When Chris Paul separated his AC Joint on January 3rd, the Clippers were off to a solid start for the season at 23-12. Paul had been a major factor in the Clippers’ success, leading the league in assists at 11.2 per game. With Paul down for 4-6 weeks, the path ahead looked bleak for Lob City.
Fast forward five weeks and the Clippers won 12 of 18 games without #3 at the helm. Over the course of those 18 games, the Clippers actually faced a more difficult schedule (measured by expected winning percentage, for full explanation see stattrackblog.com/NBAglossary). How did they manage that? The graphic above shows heatmaps of the Clippers’ main players with and without Chris Paul playing. The data is calculated as the difference from the player’s average for each statistic shown. For example, Blake Griffin is averaging 23.9 points per game on the season. With Chris Paul playing, he’s averaging 22.1 points per game and without Paul, 27.2. Therefore, for the heatmap, Griffin’s factor for points is a -1.8 with Paul in the lineup and a 3.5 without Paul.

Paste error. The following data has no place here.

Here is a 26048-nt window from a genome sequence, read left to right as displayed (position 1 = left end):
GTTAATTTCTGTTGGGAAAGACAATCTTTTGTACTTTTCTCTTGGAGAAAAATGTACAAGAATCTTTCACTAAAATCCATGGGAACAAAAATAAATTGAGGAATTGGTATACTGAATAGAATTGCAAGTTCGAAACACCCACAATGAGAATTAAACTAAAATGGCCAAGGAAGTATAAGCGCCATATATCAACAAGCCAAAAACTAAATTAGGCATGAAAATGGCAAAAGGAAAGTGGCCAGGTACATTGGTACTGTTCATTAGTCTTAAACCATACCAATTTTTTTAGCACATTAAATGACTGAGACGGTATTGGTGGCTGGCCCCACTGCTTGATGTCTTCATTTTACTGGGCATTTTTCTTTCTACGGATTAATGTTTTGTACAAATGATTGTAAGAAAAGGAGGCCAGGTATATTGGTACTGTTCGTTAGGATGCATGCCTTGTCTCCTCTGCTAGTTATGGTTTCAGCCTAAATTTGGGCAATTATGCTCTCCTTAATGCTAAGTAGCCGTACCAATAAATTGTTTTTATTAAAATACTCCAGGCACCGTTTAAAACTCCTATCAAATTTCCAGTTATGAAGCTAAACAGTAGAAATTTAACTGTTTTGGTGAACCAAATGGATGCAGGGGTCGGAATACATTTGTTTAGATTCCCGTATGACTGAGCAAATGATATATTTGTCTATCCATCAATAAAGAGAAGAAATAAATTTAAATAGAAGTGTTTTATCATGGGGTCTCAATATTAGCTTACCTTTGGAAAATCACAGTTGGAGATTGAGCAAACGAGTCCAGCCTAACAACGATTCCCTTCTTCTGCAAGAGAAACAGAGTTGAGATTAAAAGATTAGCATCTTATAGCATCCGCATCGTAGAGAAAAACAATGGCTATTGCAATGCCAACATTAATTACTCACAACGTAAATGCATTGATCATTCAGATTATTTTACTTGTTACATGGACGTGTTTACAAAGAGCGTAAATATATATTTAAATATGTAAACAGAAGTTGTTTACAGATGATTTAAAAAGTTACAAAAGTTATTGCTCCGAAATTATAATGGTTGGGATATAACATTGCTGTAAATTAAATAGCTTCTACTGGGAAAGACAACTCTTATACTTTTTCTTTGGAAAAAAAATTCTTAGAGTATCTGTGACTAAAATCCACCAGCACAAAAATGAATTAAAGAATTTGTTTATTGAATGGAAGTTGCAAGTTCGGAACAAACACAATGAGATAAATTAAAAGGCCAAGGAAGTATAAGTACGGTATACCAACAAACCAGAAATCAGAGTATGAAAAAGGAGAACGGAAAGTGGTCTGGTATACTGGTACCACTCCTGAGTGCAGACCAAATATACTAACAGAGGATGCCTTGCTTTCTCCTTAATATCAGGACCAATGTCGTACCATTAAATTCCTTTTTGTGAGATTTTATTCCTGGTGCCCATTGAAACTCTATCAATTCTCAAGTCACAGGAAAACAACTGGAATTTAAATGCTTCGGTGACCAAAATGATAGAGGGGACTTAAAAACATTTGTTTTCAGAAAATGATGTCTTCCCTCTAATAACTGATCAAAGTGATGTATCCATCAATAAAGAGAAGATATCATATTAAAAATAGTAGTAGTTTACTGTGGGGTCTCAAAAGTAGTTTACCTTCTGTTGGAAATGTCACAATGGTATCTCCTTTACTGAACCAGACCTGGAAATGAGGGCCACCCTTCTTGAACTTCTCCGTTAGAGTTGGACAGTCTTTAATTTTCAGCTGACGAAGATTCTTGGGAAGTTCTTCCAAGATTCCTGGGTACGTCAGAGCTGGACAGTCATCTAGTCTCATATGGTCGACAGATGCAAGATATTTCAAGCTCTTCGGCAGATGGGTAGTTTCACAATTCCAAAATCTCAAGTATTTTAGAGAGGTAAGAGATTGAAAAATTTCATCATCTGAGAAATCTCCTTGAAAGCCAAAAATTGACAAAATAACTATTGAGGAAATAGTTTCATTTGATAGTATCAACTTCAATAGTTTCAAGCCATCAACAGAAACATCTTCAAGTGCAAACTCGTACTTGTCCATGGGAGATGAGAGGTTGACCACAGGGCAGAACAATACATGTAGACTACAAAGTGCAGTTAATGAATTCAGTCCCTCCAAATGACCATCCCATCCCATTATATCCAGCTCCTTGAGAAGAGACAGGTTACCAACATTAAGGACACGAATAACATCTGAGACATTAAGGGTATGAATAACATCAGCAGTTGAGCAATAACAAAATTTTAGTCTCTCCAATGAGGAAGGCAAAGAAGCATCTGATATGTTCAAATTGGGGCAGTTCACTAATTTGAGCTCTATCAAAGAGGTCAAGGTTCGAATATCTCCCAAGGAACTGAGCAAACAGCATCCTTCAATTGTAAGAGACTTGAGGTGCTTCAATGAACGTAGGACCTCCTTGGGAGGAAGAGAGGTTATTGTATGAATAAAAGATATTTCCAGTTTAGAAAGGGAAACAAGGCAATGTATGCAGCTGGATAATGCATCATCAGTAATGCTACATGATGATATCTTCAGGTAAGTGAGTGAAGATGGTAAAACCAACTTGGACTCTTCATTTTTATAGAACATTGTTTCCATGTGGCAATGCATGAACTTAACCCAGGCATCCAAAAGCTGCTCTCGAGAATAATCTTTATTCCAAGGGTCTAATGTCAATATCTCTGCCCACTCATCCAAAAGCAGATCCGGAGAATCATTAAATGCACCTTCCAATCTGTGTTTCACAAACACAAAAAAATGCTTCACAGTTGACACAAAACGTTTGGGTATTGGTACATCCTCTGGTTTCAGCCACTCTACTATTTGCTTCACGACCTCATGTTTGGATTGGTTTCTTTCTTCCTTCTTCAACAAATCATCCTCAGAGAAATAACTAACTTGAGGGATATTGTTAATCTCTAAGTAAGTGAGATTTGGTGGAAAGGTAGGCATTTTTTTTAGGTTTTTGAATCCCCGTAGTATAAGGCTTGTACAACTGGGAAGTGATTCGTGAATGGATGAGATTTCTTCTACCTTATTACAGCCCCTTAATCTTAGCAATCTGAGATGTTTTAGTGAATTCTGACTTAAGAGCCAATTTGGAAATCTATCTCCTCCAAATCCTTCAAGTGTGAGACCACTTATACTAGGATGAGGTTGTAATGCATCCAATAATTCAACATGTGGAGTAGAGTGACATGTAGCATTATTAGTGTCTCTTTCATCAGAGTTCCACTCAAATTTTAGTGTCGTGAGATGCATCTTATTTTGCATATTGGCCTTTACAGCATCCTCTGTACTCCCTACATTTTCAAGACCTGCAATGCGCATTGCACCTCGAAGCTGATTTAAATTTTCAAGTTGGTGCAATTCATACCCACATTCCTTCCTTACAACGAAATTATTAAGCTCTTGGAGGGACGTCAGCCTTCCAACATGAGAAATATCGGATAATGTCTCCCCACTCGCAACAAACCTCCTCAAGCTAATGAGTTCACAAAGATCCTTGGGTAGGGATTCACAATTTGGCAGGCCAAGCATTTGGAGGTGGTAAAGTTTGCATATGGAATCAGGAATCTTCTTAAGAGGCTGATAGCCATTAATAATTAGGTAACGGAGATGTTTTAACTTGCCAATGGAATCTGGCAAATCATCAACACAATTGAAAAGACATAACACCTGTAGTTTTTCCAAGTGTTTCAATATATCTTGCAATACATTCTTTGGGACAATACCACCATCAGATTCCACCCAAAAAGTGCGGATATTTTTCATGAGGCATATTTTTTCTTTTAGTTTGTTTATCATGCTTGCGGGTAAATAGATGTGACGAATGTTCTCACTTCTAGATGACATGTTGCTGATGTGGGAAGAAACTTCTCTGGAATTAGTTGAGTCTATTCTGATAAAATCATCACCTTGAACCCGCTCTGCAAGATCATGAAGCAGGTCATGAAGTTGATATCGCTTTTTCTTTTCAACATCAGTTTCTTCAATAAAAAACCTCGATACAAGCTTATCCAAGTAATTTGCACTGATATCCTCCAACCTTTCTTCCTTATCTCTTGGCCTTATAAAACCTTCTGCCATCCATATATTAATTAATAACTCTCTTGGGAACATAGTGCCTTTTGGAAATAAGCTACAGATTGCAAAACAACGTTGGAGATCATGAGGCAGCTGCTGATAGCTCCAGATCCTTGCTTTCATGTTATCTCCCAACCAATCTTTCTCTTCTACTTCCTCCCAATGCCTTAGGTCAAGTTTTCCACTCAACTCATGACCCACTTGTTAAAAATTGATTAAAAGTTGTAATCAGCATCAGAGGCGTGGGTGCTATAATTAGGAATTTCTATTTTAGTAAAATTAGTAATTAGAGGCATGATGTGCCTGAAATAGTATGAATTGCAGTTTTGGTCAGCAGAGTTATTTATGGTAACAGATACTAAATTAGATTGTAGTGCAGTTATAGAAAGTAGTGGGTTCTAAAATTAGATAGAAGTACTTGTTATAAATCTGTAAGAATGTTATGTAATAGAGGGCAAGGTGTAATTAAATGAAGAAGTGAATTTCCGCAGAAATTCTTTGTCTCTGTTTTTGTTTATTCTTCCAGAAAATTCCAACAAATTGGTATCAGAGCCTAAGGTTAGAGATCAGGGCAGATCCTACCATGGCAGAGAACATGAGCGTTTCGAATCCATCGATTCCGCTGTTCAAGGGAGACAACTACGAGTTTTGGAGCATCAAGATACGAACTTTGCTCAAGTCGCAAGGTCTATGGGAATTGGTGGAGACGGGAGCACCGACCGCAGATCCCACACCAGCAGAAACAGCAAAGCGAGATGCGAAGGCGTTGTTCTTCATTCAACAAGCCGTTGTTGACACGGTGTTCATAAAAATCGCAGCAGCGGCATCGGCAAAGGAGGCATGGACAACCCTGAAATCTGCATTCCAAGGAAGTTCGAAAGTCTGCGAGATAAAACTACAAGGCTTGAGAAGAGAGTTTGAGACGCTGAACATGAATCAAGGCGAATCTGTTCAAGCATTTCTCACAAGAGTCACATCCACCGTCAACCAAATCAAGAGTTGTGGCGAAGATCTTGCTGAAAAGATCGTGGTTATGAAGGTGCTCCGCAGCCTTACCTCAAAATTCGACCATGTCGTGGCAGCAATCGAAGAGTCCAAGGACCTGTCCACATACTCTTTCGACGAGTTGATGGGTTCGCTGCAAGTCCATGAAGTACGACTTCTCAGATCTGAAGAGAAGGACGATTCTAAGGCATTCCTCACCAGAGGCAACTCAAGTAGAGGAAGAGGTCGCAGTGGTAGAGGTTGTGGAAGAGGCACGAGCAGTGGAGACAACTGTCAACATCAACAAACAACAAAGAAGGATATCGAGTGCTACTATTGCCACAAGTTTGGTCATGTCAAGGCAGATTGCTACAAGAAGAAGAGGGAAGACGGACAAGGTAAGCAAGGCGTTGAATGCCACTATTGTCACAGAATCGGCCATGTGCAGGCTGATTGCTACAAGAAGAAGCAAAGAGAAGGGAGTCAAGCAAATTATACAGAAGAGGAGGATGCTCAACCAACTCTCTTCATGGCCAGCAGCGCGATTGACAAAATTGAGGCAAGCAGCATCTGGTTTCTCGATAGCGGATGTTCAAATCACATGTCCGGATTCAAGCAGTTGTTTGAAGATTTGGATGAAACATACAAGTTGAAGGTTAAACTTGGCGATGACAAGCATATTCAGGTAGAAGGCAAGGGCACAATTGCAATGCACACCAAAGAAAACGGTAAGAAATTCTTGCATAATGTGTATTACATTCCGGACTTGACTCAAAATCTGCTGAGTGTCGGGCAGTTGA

The heatmap is ordered with the darkest shade of blue as the highest positive factor and the whitest shade as the lowest factor. The heatmap shows the more important role that Jamal Crawford and Darren Collison play when Paul is out of the lineup. In addition, the role of Griffin changes significantly with his rebound totals decreasing and usage rate (USGR) increasing. The Clippers allowed more points without Paul but also scored more points, giving them a higher differential. There’s no mistaking how good of a player Chris Paul is and how essential he will be to this team in the playoffs. Yet, the team adapted and performed well without Paul. Do they need him?
Data courtesy basketball-reference.com